RFID tags consist of two primary components; a microchip that processes and stores the information/data and an antenna to receive and transmit RFID radio-wave signals. To read information from the tag/label, a two-way radio-receiver called an interrogator (or reader) sends a radio-wave signal to the tag(s) using its antenna. Tags that are within range of the interrogator's signal will respond with the data stored in its memory. Most RFID tags are passive tags, which use the energy from the interrogator's signal to relay its stored information. Alternatively, battery-powered RFID tags use the energy stored in its embedded battery to relay the information.
RFID tags, labels and cards fulfill the same general purpose as barcodes — that is, they store identifying information that must be scanned by a specialized reader — but RFID tags have a few distinct advantages over barcodes.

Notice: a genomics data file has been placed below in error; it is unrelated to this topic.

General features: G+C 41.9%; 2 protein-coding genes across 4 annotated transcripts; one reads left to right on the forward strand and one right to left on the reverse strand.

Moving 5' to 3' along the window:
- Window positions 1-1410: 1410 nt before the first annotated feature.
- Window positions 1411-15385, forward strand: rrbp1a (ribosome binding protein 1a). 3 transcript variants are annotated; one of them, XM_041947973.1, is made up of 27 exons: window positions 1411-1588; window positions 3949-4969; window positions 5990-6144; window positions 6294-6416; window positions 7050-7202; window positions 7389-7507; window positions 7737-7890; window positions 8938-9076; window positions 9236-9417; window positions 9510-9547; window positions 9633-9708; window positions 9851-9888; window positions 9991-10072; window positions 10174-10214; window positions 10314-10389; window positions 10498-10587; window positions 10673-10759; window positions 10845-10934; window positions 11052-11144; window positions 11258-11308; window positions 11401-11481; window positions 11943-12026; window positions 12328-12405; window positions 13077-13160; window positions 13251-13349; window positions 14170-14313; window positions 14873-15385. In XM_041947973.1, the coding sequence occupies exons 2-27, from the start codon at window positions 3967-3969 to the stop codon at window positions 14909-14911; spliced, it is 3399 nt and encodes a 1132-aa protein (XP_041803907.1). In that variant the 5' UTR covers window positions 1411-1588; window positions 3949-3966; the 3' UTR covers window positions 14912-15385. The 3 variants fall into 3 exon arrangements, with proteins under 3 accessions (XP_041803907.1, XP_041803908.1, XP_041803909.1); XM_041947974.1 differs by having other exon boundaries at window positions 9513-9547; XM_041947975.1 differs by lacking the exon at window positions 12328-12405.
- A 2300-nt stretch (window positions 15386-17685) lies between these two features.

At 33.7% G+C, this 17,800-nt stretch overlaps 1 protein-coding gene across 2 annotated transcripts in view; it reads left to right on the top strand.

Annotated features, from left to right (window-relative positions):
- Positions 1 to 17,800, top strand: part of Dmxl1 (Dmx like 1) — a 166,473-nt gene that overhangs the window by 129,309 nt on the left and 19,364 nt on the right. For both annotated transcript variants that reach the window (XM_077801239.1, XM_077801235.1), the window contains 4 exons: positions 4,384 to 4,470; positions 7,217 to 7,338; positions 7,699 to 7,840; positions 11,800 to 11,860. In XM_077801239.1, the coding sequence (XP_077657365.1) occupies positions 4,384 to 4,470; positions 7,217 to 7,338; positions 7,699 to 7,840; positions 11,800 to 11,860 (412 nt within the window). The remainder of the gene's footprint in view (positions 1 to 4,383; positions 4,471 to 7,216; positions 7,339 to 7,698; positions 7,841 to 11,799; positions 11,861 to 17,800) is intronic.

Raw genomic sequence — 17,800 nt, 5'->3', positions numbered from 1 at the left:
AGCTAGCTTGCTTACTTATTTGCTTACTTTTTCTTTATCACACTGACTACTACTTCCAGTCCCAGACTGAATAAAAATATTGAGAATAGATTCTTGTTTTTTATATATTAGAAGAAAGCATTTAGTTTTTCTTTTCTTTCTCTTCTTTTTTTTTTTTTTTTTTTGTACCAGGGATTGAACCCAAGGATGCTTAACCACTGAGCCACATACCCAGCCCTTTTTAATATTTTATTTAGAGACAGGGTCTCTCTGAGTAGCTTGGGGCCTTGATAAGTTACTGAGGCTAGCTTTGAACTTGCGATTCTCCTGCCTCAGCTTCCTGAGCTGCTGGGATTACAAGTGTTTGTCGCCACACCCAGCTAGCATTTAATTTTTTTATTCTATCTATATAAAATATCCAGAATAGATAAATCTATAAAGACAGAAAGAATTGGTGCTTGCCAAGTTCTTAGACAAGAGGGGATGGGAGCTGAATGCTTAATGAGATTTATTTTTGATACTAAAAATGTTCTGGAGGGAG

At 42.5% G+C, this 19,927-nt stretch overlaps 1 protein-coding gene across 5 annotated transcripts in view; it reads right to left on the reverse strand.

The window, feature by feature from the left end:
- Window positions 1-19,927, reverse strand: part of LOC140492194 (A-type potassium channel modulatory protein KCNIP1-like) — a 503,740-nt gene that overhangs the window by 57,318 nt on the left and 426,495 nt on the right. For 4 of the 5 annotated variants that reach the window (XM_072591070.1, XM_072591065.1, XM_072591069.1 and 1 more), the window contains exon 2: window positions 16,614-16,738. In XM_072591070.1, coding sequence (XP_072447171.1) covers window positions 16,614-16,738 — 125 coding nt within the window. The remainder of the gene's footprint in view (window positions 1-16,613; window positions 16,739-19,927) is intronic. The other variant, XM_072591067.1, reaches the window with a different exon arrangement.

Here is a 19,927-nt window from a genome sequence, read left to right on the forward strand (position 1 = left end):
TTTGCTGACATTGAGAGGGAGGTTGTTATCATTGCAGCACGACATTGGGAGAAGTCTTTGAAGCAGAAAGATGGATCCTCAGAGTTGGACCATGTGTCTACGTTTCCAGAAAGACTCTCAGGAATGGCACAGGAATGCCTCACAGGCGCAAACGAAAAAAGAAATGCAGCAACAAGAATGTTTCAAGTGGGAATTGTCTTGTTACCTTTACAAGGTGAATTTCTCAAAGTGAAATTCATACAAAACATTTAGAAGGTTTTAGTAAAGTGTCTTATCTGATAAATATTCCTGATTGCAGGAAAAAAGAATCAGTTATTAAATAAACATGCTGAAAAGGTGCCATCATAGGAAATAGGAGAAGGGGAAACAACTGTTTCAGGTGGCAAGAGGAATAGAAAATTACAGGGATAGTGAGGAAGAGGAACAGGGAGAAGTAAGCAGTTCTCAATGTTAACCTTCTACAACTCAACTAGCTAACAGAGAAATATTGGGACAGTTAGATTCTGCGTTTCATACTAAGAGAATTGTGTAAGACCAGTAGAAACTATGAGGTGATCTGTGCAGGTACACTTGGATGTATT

RFID tags can be read from substantially further distances than barcodes (~ 20 feet for some tags)
The relative angle at which an RFID tag is read by the reader doesn't affect the accuracy of the data
RFID tags are typically more resilient to various environmental factors
Despite the advantages of RFID, barcodes still have their place — they provide an inexpensive way of accomplishing the same purpose with minimal disadvantages.